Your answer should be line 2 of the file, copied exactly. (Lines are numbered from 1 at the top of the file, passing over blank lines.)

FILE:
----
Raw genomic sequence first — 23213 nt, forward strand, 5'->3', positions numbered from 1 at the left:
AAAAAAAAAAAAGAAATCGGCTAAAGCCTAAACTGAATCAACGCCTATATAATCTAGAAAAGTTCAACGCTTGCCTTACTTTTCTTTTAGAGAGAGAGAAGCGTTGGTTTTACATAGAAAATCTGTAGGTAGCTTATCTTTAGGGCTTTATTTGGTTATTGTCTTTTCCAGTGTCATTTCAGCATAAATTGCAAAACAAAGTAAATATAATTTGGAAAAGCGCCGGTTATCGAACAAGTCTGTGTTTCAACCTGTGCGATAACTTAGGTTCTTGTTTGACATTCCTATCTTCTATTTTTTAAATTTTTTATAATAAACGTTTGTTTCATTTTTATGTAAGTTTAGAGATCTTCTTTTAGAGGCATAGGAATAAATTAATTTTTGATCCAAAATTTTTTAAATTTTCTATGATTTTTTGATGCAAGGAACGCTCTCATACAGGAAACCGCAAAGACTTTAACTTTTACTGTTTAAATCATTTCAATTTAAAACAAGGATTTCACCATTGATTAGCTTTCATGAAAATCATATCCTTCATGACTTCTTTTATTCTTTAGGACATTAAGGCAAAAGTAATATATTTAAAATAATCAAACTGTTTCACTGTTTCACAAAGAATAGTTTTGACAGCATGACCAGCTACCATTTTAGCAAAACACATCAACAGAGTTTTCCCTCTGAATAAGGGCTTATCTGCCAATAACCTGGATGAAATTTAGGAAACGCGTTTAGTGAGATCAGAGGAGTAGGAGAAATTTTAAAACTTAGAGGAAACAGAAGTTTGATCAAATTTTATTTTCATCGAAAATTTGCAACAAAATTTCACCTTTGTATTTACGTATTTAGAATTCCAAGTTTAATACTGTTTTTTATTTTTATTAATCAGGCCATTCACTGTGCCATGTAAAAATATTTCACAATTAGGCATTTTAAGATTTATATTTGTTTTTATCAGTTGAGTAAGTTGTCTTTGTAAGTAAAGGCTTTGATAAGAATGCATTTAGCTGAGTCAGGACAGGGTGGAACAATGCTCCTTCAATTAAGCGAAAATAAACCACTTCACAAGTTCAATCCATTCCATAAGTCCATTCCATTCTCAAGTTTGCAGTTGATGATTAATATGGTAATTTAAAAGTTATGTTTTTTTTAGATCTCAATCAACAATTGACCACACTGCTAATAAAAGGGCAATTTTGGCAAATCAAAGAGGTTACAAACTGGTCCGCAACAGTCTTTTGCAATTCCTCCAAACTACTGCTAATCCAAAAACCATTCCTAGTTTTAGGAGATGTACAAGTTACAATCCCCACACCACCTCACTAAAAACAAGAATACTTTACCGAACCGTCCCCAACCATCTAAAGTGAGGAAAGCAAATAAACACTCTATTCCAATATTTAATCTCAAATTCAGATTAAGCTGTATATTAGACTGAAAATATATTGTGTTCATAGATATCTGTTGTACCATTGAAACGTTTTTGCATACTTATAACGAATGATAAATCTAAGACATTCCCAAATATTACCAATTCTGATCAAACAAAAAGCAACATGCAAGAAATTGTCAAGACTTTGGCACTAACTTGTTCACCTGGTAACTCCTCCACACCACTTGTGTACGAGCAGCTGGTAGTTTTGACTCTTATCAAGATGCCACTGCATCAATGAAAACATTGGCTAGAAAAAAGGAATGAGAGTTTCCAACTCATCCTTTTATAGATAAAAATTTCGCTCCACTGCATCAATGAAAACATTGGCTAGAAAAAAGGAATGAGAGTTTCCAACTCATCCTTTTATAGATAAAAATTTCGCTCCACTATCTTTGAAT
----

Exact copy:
AAAAAAAAAAAAGAAATCGGCTAAAGCCTAAACTGAATCAACGCCTATATAATCTAGAAAAGTTCAACGCTTGCCTTACTTTTCTTTTAGAGAGAGAGAAGCGTTGGTTTTACATAGAAAATCTGTAGGTAGCTTATCTTTAGGGCTTTATTTGGTTATTGTCTTTTCCAGTGTCATTTCAGCATAAATTGCAAAACAAAGTAAATATAATTTGGAAAAGCGCCGGTTATCGAACAAGTCTGTGTTTCAACCTGTGCGATAACTTAGGTTCTTGTTTGACATTCCTATCTTCTATTTTTTAAATTTTTTATAATAAACGTTTGTTTCATTTTTATGTAAGTTTAGAGATCTTCTTTTAGAGGCATAGGAATAAATTAATTTTTGATCCAAAATTTTTTAAATTTTCTATGATTTTTTGATGCAAGGAACGCTCTCATACAGGAAACCGCAAAGACTTTAACTTTTACTGTTTAAATCATTTCAATTTAAAACAAGGATTTCACCATTGATTAGCTTTCATGAAAATCATATCCTTCATGACTTCTTTTATTCTTTAGGACATTAAGGCAAAAGTAATATATTTAAAATAATCAAACTGTTTCACTGTTTCACAAAGAATAGTTTTGACAGCATGACCAGCTACCATTTTAGCAAAACACATCAACAGAGTTTTCCCTCTGAATAAGGGCTTATCTGCCAATAACCTGGATGAAATTTAGGAAACGCGTTTAGTGAGATCAGAGGAGTAGGAGAAATTTTAAAACTTAGAGGAAACAGAAGTTTGATCAAATTTTATTTTCATCGAAAATTTGCAACAAAATTTCACCTTTGTATTTACGTATTTAGAATTCCAAGTTTAATACTGTTTTTTATTTTTATTAATCAGGCCATTCACTGTGCCATGTAAAAATATTTCACAATTAGGCATTTTAAGATTTATATTTGTTTTTATCAGTTGAGTAAGTTGTCTTTGTAAGTAAAGGCTTTGATAAGAATGCATTTAGCTGAGTCAGGACAGGGTGGAACAATGCTCCTTCAATTAAGCGAAAATAAACCACTTCACAAGTTCAATCCATTCCATAAGTCCATTCCATTCTCAAGTTTGCAGTTGATGATTAATATGGTAATTTAAAAGTTATGTTTTTTTTAGATCTCAATCAACAATTGACCACACTGCTAATAAAAGGGCAATTTTGGCAAATCAAAGAGGTTACAAACTGGTCCGCAACAGTCTTTTGCAATTCCTCCAAACTACTGCTAATCCAAAAACCATTCCTAGTTTTAGGAGATGTACAAGTTACAATCCCCACACCACCTCACTAAAAACAAGAATACTTTACCGAACCGTCCCCAACCATCTAAAGTGAGGAAAGCAAATAAACACTCTATTCCAATATTTAATCTCAAATTCAGATTAAGCTGTATATTAGACTGAAAATATATTGTGTTCATAGATATCTGTTGTACCATTGAAACGTTTTTGCATACTTATAACGAATGATAAATCTAAGACATTCCCAAATATTACCAATTCTGATCAAACAAAAAGCAACATGCAAGAAATTGTCAAGACTTTGGCACTAACTTGTTCACCTGGTAACTCCTCCACACCACTTGTGTACGAGCAGCTGGTAGTTTTGACTCTTATCAAGATGCCACTGCATCAATGAAAACATTGGCTAGAAAAAAGGAATGAGAGTTTCCAACTCATCCTTTTATAGATAAAAATTTCGCTCCACTGCATCAATGAAAACATTGGCTAGAAAAAAGGAATGAGAGTTTCCAACTCATCCTTTTATAGATAAAAATTTCGCTCCACTATCTTTGAAT